South Africa has asked the UN’s court to consider whether Israel’s plan to extend its offensive in Gaza into the city of Rafah needs additional emergency measures to protect Palestinians’ rights in an urgent request.
The International Court of Justice (ICJ) last month told Israel to take all measures within its power to prevent its troops from committing genocide against Palestinians in Gaza, in a case brought by South Africa.
The court stopped short of ordering a ceasefire, and is yet to rule on the core of the case: whether genocide has occurred in Gaza.
Israel has denied all allegations of genocide in its war with Gaza’s ruling Palestinian Islamist group. The country asked the ICJ to reject the case outright, saying it respects international law and has a right to defend itself.
But on Tuesday, a statement issued by South Africa’s presidency said: “In a request submitted to the court yesterday, the South African government said it was gravely concerned that the unprecedented military offensive against Rafah, as announced by the state of Israel, has already led to and will result in further large-scale killing, harm and destruction.
“This would be in serious and irreparable breach both of the Genocide Convention and of the Court’s Order of January 26.”
It comes after Israeli prime minister Benjamin Netanyahu ordered his army to prepare a dual plan to evacuate and attack Rafah, where more than 1.5 million Palestinians have sought refuge from the offensive that has laid waste to much of the Gaza Strip since Hamas’s assault on 7 October.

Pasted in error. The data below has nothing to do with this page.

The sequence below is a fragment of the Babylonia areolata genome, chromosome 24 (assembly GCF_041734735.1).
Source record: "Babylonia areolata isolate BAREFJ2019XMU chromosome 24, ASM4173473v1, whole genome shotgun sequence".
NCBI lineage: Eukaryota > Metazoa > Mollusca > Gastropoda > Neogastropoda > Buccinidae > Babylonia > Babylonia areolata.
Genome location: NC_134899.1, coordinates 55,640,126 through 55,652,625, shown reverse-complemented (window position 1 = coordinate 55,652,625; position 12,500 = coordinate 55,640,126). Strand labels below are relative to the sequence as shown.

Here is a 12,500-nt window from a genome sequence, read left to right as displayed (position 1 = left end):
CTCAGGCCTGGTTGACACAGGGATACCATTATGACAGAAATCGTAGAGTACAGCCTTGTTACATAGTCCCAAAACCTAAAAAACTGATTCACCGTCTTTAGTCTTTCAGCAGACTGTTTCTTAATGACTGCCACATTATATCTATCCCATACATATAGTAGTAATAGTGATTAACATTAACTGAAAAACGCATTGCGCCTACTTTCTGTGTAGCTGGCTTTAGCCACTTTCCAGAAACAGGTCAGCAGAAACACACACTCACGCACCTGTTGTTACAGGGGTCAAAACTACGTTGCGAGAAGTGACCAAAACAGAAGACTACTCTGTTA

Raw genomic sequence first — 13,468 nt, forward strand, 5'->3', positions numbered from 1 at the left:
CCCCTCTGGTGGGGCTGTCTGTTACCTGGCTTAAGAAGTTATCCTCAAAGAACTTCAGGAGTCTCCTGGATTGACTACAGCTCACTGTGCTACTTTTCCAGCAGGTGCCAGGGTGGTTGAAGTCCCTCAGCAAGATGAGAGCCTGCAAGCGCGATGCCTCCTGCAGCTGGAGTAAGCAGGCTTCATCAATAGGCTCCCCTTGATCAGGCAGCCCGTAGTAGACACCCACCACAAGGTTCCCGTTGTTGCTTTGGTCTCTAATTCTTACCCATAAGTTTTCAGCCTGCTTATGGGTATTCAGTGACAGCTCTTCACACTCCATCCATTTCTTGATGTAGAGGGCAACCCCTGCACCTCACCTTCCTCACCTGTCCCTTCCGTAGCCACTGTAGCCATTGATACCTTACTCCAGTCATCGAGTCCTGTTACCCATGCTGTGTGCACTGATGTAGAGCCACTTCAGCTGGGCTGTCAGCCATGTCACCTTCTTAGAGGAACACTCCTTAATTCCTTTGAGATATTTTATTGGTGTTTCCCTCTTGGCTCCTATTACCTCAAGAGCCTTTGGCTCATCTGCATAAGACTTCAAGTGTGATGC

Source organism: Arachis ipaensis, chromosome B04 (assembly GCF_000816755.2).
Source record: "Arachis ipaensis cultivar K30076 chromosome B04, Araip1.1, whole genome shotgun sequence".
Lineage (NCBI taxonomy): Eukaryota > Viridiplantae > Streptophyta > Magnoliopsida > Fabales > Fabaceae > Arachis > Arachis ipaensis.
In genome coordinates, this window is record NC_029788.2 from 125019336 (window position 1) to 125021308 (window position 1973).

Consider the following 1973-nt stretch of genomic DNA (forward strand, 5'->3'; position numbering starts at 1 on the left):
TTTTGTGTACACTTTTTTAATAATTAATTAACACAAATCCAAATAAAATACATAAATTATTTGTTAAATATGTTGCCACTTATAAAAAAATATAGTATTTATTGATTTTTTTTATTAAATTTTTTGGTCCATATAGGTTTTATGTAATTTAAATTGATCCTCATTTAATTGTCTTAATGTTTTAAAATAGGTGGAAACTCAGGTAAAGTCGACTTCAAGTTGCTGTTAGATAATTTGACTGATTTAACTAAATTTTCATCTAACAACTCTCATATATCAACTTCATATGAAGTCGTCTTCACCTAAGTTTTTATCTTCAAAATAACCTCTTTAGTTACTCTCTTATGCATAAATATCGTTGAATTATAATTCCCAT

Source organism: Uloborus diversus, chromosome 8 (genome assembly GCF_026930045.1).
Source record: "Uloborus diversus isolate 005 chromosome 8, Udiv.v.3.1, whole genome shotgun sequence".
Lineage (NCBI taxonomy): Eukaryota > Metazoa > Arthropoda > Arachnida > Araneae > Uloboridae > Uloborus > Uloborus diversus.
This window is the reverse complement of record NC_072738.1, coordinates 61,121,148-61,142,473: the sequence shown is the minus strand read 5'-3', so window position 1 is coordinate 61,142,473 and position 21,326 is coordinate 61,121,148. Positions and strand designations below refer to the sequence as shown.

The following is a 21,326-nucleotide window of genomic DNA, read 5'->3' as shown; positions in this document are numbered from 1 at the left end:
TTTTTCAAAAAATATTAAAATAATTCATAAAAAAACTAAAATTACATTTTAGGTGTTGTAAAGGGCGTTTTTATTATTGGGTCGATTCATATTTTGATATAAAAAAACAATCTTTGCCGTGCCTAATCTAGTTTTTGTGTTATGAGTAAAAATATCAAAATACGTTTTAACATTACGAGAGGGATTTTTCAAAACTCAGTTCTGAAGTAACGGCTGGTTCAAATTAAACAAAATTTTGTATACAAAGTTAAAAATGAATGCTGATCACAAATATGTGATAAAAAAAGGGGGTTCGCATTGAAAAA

Earlier on Tuesday, officials said Israel and Hamas were making progress towards a deal that aims to bring about a ceasefire and free hostages held in the war-ravaged Gaza Strip as key meetings continue between the sides in the Egyptian capital, Cairo.
US president Joe Biden has been calling on Mr Netanyahu to hold off the invasion until a plan is in place that would prevent massive civilian casualties. The pair spoke on Sunday morning, days after Mr Biden said Israel’s military response in the Gaza Strip had been “over the top”.
Mr Netanyahu’s office has said that it has ordered the military to develop a plan to evacuate Rafah and destroy four Hamas battalions it says are deployed there.
But on Saturday morning, air strikes in Rafah killed at least 44 Palestinians, according to local health officials, and left a trail of destruction.
And on Monday morning, an attack targeting a district in Rafah killed 67 people, according to local officials. It also saw an Israeli hostage rescue mission free two captives held in the town, which sits on the Egyptian border.
The Palestinian foreign ministry in the West Bank has condemned Israel’s continued attacks on Rafah. On Twitter/X, it said: “Israel is officially continuing to target civilians and transfer the war to Rafah to push the population to get displaced under bombardment.
“The recent massacres of the occupation are evidence of the validity of international warnings and fears of catastrophic results of the expansion of the war to Rafah.”
World Health Organisation head Tedros Adhanom Ghebreyesus expressed concern at the attack on Rafah and reiterated calls for a ceasefire in Gaza.
And in the UK, leading bishops in the Church of England have said Israel must stop its “relentless bombardment” of Gaza, adding that the manner in which the war is taking place “cannot be morally justified”.
It came after foreign secretary David Cameron said it is “impossible to see how you can fight a war amongst these people; there is nowhere for them to go”.